May 23, 1996
Vol. 15, No. 18

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    Two Eaton operas opening downtown

    Three other faculty members involved in productions "A great opera needs a character that is more than human, a character not tied to the quotidian needs of existence," said John Eaton, composer and Professor in Music.

    Both of his new operas, Don Quixote and Golk, fit that description. The first has, of course, the famous fictional Spaniard who sees windmills as giants and a humble inn as a castle. The second has Golk, from the novel of the same name by Richard Stern, the Helen A. Regenstein Professor in English Language & Literature. Sydney Golk is the host of a television show that springs surprises on ordinary folks -- a "Candid Camera" with bite. Golk (1960), the first of Stern's 18 books to date, was nominated for the Pulitzer Prize.

    "Both characters are larger than life," said Eaton. "They are haunted by a vision that would transform human experience."

    The short operas will be performed together at 7:30 p.m. nightly from Thursday, June 6, through Saturday, June 8, in the auditorium of the Harold Washington Library, 400 S. State St. The operas are conducted by Barbara Schubert, Senior Lecturer in Music and Director of Student Performing Programs, and directed by Nicholas Rudall, Associate Professor in Classical Languages & Literatures and Founding Director of Court Theatre. Eaton, Schubert, Rudall and Stern will discuss Golk at noon today, May 23, at the Chicago Humanities Institute in Regenstein Library. For more information, call 702-8274.

    Eaton said his opera company is a kind of "pocket opera." Instead of the elaborate sets, full orchestra and cast of hundreds one might expect to see, the Eaton Opera Company stages its shows with a handful of instrumentalists, a vocal quartet and creative lighting. The instrumentalists are on stage during the entire production -- and they wear costumes, sing, move and speak, in addition to playing.

    "In Golk there are professional singers, but in Don Quixote the orchestra does everything -- they transcend their normal playing techniques," said conductor Schubert. "For example, the violinist has to sing and play at the same time in different pitches. That's very difficult to do."

    Eaton's first opera of this type was the critically acclaimed Peer Gynt, based on the play by Ibsen and originally performed in 1993 by the New York New Music Ensemble. "I wanted the instrumentalists to take part in the action, not simply play for singers they never see," Eaton said.

    Rudall said that the challenges of directing Eaton's operas are very different from those of a stage play. "These operas are self-directed. That is, John Eaton already has a number of physical images in mind, which he has incorporated into the operas. Also, the instruments are props in Don Quixote -- they are a part of the characters. Thus, a clarinet becomes a lance or a sword; the flute is a whip. Golk is more austere. There will be very simple, stark lighting. Golk is very modern in feel, as modern as television, which it is about."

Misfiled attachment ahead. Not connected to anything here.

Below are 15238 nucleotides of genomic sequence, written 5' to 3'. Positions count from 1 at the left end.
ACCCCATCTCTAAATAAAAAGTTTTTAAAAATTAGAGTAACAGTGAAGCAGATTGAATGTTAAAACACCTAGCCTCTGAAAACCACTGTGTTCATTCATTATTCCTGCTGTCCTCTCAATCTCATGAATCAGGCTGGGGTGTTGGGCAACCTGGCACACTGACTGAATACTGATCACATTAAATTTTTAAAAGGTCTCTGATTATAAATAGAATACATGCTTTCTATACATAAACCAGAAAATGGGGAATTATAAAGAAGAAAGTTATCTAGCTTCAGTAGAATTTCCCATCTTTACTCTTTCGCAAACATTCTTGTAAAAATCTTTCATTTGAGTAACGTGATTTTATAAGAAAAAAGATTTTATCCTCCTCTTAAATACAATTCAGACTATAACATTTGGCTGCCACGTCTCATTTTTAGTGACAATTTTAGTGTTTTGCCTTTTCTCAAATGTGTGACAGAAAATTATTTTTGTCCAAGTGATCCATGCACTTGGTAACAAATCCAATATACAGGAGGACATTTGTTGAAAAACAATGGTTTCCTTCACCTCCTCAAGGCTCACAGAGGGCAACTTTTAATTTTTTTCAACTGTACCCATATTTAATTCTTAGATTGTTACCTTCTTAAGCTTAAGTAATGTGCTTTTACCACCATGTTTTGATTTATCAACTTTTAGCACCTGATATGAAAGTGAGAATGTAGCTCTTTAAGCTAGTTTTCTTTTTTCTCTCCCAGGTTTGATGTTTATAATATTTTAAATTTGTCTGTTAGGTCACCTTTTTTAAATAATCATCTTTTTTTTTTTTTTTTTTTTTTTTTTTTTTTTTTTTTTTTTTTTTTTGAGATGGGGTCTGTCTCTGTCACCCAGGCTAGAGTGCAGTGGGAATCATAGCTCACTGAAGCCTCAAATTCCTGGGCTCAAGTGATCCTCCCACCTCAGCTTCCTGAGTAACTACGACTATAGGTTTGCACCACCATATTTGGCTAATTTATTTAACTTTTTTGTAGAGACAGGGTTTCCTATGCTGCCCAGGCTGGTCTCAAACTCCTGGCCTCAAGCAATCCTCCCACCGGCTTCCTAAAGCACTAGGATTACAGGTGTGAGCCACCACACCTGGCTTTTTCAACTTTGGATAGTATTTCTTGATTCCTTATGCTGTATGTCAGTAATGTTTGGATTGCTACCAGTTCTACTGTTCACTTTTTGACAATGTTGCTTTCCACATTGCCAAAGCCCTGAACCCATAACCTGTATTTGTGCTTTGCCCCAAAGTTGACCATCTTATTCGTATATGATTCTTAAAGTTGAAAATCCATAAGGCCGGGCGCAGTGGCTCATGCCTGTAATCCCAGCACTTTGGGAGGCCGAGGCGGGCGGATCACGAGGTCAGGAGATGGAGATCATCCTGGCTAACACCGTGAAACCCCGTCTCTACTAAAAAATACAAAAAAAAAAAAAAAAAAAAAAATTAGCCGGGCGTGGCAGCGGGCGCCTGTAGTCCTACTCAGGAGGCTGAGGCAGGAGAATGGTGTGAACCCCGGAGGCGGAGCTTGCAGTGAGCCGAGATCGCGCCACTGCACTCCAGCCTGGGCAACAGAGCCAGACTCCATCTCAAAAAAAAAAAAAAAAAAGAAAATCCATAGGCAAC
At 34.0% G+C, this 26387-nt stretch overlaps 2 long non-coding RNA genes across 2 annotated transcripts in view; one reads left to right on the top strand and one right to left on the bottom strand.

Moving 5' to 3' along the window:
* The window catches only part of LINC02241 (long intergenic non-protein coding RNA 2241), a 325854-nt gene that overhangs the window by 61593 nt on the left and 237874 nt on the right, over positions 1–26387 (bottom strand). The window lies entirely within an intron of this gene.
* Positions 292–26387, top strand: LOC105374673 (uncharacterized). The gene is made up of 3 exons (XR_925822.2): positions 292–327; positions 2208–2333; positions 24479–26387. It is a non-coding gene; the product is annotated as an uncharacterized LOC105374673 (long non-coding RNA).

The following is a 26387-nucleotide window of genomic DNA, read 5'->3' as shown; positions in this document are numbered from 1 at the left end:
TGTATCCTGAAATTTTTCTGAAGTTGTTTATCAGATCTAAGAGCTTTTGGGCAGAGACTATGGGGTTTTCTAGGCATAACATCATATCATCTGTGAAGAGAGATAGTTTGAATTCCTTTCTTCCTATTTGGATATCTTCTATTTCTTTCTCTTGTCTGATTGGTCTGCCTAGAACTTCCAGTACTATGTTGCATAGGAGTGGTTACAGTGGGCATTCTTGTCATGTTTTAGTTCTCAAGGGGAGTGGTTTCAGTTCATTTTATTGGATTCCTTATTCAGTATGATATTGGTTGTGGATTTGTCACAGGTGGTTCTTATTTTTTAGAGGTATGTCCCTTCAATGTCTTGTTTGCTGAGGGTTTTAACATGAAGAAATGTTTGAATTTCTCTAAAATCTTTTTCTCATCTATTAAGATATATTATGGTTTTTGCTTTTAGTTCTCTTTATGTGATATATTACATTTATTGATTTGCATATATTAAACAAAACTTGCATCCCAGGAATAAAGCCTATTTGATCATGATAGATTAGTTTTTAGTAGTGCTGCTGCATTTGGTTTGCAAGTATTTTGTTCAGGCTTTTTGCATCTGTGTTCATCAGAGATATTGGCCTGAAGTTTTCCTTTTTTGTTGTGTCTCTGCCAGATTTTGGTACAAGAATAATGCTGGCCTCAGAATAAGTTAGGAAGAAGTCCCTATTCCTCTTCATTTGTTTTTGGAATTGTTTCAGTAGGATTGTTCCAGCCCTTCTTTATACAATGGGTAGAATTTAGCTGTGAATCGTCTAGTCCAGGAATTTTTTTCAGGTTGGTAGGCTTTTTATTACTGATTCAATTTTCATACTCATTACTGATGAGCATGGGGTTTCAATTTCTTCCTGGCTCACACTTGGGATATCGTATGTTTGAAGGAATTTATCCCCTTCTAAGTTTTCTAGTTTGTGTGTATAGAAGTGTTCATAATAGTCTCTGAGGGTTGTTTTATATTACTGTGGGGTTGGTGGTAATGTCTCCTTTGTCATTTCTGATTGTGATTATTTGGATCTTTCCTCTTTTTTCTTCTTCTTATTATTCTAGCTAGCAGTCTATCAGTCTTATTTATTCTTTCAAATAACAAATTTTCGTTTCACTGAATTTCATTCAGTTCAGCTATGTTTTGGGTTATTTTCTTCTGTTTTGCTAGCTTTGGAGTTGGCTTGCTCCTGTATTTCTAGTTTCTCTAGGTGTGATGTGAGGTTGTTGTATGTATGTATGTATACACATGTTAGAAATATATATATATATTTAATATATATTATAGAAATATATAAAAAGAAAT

Golk is about "a fellow, Golk, who invents a show called 'You're on Camera,' " said Stern, who also wrote the libretto. "He sets up artificial situations and surprises people -- 'Golks' them -- bringing out of them what they didn't know was in them -- anger, amazement, consternation. He interrupts, elevates, the placid quality of their lives. Despite what people like Norman Mailer said -- 'Golk is the first really good book about television' -- I think it's about creative power in general and those who feed off of and sometimes destroy it."

    Eaton, a 1990 MacArthur Fellow and the composer of 13 operas, has been called "the most interesting opera composer writing in America today" by critic Andrew Porter. His operas have been performed around the globe, in such places as Bolshoi Hall of the Moscow Conservatory and the San Francisco Opera.

    His Eaton Opera Company evolved out of his desire to create a new kind of opera company, one that could fit all its costumes, props and instrumentalists in the back of a van and travel to city after city, school after school. "If we needed or wanted more accompaniment than those instrumentalists could provide, then we would use a full range of electronic music," Eaton said. "I envision not only innovation but also a true democratization of opera."

    A pioneer in electronic music, Eaton is the co-inventor of the Eaton-Moog Multiple-Touch-Sensitive Keyboard, a synthesizer that is sensitive to the pressure and placement of the fingers and that has been called "the world's most sensitive musical instrument next to the human voice."

    Tickets for the performances of Don Quixote and Golk at the Harold Washington Library are $22, $11 for students, and are available by calling 663-1628 or 722-5463.

    -- Jennifer Vanasco